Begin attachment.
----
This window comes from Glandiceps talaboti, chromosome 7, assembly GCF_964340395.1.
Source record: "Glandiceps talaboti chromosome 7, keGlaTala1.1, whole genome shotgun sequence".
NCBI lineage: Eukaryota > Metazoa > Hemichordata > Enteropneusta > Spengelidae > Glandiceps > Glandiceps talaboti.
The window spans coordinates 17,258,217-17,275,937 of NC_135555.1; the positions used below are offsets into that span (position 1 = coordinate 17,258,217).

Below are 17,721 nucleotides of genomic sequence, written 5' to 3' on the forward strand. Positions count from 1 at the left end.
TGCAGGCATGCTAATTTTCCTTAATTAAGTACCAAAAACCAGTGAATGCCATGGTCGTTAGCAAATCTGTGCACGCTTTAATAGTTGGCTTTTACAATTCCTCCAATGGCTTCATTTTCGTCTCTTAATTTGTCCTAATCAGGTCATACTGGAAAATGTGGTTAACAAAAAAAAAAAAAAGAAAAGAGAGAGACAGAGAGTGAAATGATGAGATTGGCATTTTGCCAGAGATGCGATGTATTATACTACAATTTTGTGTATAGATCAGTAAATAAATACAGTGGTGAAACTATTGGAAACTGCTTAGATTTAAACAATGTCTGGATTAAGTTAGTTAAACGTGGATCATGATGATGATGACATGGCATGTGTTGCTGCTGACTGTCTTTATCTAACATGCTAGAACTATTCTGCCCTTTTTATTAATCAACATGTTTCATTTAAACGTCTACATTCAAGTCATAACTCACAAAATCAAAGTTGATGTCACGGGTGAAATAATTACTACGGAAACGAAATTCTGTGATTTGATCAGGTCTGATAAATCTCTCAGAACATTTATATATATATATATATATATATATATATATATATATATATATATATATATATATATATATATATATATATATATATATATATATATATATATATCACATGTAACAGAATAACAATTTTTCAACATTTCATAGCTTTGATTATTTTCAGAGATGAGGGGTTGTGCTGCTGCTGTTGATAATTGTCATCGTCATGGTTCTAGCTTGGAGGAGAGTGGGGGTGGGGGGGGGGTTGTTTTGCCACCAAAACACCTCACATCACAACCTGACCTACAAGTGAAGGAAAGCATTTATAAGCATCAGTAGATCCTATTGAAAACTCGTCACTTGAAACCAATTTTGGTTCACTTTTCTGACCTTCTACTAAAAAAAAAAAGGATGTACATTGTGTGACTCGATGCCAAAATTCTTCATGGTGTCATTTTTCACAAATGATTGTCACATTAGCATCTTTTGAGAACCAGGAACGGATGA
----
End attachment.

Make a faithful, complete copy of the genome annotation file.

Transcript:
This window comes from Glandiceps talaboti, chromosome 7, assembly GCF_964340395.1.
Source record: "Glandiceps talaboti chromosome 7, keGlaTala1.1, whole genome shotgun sequence".
NCBI lineage: Eukaryota > Metazoa > Hemichordata > Enteropneusta > Spengelidae > Glandiceps > Glandiceps talaboti.
The window spans coordinates 17,258,217-17,275,937 of NC_135555.1; the positions used below are offsets into that span (position 1 = coordinate 17,258,217).

Below are 17,721 nucleotides of genomic sequence, written 5' to 3' on the forward strand. Positions count from 1 at the left end.
TGCAGGCATGCTAATTTTCCTTAATTAAGTACCAAAAACCAGTGAATGCCATGGTCGTTAGCAAATCTGTGCACGCTTTAATAGTTGGCTTTTACAATTCCTCCAATGGCTTCATTTTCGTCTCTTAATTTGTCCTAATCAGGTCATACTGGAAAATGTGGTTAACAAAAAAAAAAAAAAGAAAAGAGAGAGACAGAGAGTGAAATGATGAGATTGGCATTTTGCCAGAGATGCGATGTATTATACTACAATTTTGTGTATAGATCAGTAAATAAATACAGTGGTGAAACTATTGGAAACTGCTTAGATTTAAACAATGTCTGGATTAAGTTAGTTAAACGTGGATCATGATGATGATGACATGGCATGTGTTGCTGCTGACTGTCTTTATCTAACATGCTAGAACTATTCTGCCCTTTTTATTAATCAACATGTTTCATTTAAACGTCTACATTCAAGTCATAACTCACAAAATCAAAGTTGATGTCACGGGTGAAATAATTACTACGGAAACGAAATTCTGTGATTTGATCAGGTCTGATAAATCTCTCAGAACATTTATATATATATATATATATATATATATATATATATATATATATATATATATATATATATATATATATATATATATATATATATATATATATATATCACATGTAACAGAATAACAATTTTTCAACATTTCATAGCTTTGATTATTTTCAGAGATGAGGGGTTGTGCTGCTGCTGTTGATAATTGTCATCGTCATGGTTCTAGCTTGGAGGAGAGTGGGGGTGGGGGGGGGGTTGTTTTGCCACCAAAACACCTCACATCACAACCTGACCTACAAGTGAAGGAAAGCATTTATAAGCATCAGTAGATCCTATTGAAAACTCGTCACTTGAAACCAATTTTGGTTCACTTTTCTGACCTTCTACTAAAAAAAAAAAGGATGTACATTGTGTGACTCGATGCCAAAATTCTTCATGGTGTCATTTTTCACAAATGATTGTCACATTAGCATCTTTTGAGAACCAGGAACGGATGA